Thai Buddhism...

A forum for beginners and members of other Buddhist traditions to ask questions about Theravāda (The Way of the Elders). Responses require moderator approval before they are visible.
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Thai Buddhism...

Post by appicchato » Sun Jun 06, 2010 10:24 am

I can't recall having seen this website mentioned at Dhamma Wheel, not to say that it hasn't, so would just like to offer it to those interested in Thai's lengthy, detailed, and (pretty, in my view) informative...

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Re: Thai Buddhism...

Post by jcsuperstar » Sun Jun 06, 2010 11:34 am


thank you ajahn :anjali:
สัพเพ สัตตา สุขีตา โหนตุ

the mountain may be heavy in and of itself, but if you're not trying to carry it it's not heavy to you- Ajaan Suwat

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Re: Thai Buddhism...

Post by bodom » Sun Jun 06, 2010 11:42 am

Great resource. Thank you Bhante.

To study is to know the texts,
To practice is to know your defilements,
To attain the goal is to know and let go.

- Ajahn Lee Dhammadharo

With mindfulness immersed in the body
well established, restrained
with regard to the six media of contact,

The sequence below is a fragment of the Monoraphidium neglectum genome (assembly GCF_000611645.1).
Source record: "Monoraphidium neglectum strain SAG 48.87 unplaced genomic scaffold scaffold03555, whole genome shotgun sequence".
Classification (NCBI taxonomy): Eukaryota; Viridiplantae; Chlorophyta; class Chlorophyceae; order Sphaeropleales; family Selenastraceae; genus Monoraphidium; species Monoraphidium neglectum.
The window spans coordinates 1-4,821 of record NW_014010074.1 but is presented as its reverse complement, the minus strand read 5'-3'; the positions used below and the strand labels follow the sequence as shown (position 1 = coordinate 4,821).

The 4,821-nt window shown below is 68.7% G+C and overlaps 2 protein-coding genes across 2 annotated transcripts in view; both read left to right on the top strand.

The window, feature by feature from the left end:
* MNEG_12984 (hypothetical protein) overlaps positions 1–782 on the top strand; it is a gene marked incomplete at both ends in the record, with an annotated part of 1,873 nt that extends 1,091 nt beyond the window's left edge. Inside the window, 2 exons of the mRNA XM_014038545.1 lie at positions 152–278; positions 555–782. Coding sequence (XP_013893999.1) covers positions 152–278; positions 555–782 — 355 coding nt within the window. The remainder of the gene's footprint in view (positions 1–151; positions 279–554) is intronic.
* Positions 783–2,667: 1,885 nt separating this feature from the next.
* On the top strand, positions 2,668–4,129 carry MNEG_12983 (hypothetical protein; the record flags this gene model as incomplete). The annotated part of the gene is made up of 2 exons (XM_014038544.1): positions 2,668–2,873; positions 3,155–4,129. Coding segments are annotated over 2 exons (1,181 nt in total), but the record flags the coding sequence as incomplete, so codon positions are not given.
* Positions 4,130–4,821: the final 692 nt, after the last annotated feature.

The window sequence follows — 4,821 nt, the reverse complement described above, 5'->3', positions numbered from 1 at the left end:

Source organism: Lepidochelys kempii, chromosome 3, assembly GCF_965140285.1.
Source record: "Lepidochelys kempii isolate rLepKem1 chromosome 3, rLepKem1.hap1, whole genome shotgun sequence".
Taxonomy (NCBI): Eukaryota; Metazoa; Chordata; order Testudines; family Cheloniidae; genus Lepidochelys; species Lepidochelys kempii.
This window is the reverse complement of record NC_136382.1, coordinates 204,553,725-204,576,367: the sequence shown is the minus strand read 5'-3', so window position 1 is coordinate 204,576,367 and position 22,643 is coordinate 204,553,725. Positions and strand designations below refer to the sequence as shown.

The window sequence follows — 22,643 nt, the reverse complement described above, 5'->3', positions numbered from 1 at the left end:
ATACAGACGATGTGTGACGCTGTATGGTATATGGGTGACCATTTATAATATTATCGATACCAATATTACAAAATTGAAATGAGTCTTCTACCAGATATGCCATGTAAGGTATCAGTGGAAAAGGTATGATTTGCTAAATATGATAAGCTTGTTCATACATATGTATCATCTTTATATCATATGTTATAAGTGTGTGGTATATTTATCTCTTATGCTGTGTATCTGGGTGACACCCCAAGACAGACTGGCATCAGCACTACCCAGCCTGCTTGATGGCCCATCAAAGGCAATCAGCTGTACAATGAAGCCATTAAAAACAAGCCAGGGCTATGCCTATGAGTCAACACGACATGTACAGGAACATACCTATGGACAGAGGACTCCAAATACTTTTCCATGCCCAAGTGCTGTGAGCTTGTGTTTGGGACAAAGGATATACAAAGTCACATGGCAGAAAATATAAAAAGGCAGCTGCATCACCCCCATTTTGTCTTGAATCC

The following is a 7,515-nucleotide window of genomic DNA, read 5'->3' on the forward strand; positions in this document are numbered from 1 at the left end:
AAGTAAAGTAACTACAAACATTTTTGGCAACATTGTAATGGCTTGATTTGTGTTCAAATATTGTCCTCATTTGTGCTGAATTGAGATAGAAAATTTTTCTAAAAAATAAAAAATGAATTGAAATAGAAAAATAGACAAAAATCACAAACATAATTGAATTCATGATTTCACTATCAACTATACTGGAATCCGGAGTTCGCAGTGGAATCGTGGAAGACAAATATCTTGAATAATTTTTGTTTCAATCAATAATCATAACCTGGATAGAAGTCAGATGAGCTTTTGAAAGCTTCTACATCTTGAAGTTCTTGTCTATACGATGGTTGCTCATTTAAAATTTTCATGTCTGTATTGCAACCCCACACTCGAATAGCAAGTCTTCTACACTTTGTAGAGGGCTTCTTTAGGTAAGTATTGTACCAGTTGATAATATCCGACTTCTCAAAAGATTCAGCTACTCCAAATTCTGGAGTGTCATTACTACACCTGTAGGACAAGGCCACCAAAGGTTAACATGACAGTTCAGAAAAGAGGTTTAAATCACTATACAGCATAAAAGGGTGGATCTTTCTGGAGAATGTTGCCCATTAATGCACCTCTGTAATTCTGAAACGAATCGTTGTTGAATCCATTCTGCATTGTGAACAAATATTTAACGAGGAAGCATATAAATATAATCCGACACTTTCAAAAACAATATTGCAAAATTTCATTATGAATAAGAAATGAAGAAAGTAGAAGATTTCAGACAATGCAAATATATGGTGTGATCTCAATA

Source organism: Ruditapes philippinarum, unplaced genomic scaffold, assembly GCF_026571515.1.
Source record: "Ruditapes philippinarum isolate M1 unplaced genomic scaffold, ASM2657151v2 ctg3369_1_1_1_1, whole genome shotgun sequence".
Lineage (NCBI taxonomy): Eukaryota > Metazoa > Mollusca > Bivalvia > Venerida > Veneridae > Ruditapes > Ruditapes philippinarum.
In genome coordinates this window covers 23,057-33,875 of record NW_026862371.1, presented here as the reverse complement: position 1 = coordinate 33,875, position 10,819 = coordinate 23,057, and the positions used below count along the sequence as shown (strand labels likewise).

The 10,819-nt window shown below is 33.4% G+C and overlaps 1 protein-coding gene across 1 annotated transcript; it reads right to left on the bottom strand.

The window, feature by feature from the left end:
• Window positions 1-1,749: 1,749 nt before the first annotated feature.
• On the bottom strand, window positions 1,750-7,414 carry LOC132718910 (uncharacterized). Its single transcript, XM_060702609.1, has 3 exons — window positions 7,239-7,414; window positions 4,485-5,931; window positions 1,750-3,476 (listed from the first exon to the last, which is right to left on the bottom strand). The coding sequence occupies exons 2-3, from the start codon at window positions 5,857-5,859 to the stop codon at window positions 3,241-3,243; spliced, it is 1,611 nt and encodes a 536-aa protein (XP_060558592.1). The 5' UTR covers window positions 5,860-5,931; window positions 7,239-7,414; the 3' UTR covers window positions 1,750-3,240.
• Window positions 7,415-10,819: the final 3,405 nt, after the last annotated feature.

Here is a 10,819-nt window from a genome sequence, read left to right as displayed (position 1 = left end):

always centered, the monk
can know Unbinding for himself.

- Ud 3.5

"Dont send the mind outside. Watch the mind right at the mind."

- Ajahn Dune Atulo

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Re: Thai Buddhism...

Post by Tex » Sun Jun 06, 2010 2:18 pm

Wow, that's a lot of material!

Thanks, Bhante.

"To reach beyond fear and danger we must sharpen and widen our vision. We have to pierce through the deceptions that lull us into a comfortable complacency, to take a straight look down into the depths of our existence, without turning away uneasily or running after distractions." -- Bhikkhu Bodhi

"No man ever steps in the same river twice, for it's not the same river and he's not the same man." -- Heraclitus

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Re: Thai Buddhism...

Post by christopher::: » Mon Jun 07, 2010 12:53 pm

Highly informative! Thanks, bhante. I have a group of Thai friends here, in Fukuoka. I was surprised (initially) to learn how common ordination is for young men. Would be great if we had that for young people (like my sons) in Japan...." onclick=";return false;
"As Buddhists, we should aim to develop relationships that are not predominated by grasping and clinging. Our relationships should be characterised by the brahmaviharas of metta (loving kindness), mudita (sympathetic joy), karuna (compassion), and upekkha (equanimity)."
~post by Ben, Jul 02, 2009

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